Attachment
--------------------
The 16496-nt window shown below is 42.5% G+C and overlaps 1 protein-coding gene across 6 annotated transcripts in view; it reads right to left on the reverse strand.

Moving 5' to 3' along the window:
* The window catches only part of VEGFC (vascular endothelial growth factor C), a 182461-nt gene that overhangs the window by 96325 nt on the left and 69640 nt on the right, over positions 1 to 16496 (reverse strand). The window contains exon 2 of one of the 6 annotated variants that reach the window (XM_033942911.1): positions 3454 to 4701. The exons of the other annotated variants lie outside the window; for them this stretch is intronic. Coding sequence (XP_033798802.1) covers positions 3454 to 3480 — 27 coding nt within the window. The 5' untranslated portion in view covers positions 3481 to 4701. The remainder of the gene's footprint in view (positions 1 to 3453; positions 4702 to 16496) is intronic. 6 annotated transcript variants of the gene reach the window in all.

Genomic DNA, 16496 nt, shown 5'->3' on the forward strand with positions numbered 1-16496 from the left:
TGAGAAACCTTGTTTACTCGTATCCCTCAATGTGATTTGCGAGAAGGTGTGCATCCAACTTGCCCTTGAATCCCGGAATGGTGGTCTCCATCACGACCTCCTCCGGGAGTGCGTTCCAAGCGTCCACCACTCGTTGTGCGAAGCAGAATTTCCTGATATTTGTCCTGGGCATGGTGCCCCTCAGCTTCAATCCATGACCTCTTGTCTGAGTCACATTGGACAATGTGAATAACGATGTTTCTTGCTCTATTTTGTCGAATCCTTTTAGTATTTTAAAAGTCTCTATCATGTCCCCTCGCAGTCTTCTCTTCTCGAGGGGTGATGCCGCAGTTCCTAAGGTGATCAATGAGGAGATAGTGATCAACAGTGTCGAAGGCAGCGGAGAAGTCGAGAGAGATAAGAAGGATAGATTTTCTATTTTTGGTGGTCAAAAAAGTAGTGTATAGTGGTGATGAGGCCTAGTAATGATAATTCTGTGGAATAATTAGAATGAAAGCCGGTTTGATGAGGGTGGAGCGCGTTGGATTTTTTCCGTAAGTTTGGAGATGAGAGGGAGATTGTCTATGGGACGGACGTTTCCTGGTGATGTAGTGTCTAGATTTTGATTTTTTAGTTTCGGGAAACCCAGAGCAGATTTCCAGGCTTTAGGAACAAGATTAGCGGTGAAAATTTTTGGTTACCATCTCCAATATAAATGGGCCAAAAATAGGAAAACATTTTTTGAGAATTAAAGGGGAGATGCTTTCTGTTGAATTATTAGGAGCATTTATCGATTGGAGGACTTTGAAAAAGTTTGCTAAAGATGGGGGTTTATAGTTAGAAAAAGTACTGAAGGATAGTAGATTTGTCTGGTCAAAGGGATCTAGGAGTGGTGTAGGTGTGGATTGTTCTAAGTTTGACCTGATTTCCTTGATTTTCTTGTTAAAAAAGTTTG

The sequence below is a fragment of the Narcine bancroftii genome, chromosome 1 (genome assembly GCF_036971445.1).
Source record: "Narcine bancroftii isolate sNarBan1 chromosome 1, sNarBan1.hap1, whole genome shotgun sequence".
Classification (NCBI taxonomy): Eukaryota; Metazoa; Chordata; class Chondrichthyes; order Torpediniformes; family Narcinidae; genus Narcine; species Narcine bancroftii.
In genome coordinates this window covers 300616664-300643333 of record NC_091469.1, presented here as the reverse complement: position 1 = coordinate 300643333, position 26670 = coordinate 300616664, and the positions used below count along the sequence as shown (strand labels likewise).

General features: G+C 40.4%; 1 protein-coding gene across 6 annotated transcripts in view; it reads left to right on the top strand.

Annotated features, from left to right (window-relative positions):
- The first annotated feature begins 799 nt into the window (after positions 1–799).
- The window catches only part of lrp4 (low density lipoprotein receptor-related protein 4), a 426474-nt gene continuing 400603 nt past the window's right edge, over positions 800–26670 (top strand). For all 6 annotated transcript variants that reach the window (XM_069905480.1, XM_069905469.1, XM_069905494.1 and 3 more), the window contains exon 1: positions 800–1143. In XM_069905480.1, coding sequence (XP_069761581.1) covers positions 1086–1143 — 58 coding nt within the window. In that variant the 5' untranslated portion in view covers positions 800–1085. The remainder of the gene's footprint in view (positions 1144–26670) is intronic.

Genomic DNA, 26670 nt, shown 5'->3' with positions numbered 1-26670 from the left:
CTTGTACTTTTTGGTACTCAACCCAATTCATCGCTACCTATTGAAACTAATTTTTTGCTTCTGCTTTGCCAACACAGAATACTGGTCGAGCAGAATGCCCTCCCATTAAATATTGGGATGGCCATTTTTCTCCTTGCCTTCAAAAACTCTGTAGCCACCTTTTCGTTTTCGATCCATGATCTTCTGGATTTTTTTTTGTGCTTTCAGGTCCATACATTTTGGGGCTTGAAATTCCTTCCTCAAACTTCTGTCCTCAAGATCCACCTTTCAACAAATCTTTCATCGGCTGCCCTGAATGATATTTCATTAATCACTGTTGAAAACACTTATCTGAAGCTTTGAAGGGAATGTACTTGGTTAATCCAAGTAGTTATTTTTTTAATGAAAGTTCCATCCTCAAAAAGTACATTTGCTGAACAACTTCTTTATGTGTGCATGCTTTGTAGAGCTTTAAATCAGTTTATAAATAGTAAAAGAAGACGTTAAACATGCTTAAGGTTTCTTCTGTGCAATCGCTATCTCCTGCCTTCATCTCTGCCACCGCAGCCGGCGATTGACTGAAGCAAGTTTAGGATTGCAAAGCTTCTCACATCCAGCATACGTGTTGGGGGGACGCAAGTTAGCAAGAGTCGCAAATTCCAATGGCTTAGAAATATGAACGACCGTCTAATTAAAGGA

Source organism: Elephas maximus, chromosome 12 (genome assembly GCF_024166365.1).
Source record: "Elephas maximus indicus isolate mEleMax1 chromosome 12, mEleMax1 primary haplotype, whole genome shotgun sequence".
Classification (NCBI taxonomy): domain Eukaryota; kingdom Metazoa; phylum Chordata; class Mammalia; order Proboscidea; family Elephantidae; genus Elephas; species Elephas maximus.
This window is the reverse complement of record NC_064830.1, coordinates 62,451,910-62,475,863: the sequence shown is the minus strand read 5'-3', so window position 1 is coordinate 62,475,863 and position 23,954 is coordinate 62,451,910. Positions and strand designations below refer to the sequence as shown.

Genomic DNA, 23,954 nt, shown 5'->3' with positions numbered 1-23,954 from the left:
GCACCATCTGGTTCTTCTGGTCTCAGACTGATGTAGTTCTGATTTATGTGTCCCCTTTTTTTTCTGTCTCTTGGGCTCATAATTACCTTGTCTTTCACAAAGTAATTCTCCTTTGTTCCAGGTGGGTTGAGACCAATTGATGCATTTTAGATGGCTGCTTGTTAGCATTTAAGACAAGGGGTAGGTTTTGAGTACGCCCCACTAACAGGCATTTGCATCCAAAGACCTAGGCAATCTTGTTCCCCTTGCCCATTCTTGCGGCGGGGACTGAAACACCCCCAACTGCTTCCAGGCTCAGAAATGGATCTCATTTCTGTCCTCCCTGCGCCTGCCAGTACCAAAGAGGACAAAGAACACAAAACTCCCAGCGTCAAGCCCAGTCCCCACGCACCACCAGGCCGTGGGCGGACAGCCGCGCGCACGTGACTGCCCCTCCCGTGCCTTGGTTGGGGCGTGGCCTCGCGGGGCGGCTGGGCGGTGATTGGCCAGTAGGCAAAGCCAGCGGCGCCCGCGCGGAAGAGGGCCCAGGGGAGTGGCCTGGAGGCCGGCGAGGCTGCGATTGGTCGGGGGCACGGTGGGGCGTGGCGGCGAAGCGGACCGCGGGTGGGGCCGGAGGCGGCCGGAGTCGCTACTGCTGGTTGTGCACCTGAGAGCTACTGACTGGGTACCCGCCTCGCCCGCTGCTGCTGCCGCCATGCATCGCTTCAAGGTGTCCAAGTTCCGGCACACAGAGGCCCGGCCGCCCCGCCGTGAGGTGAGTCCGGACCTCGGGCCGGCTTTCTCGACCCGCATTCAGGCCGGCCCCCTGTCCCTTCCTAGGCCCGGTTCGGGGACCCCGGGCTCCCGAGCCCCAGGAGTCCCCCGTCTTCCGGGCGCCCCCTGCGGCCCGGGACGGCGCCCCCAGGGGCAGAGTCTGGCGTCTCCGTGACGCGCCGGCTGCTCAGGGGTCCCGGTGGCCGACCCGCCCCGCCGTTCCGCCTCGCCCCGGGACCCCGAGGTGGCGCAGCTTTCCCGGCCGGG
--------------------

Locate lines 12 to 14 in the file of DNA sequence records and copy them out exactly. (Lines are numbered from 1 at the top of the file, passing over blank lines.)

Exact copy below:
- The first annotated feature begins 799 nt into the window (after positions 1–799).
- The window catches only part of lrp4 (low density lipoprotein receptor-related protein 4), a 426474-nt gene continuing 400603 nt past the window's right edge, over positions 800–26670 (top strand). For all 6 annotated transcript variants that reach the window (XM_069905480.1, XM_069905469.1, XM_069905494.1 and 3 more), the window contains exon 1: positions 800–1143. In XM_069905480.1, coding sequence (XP_069761581.1) covers positions 1086–1143 — 58 coding nt within the window. In that variant the 5' untranslated portion in view covers positions 800–1085. The remainder of the gene's footprint in view (positions 1144–26670) is intronic.

Genomic DNA, 26670 nt, shown 5'->3' with positions numbered 1-26670 from the left: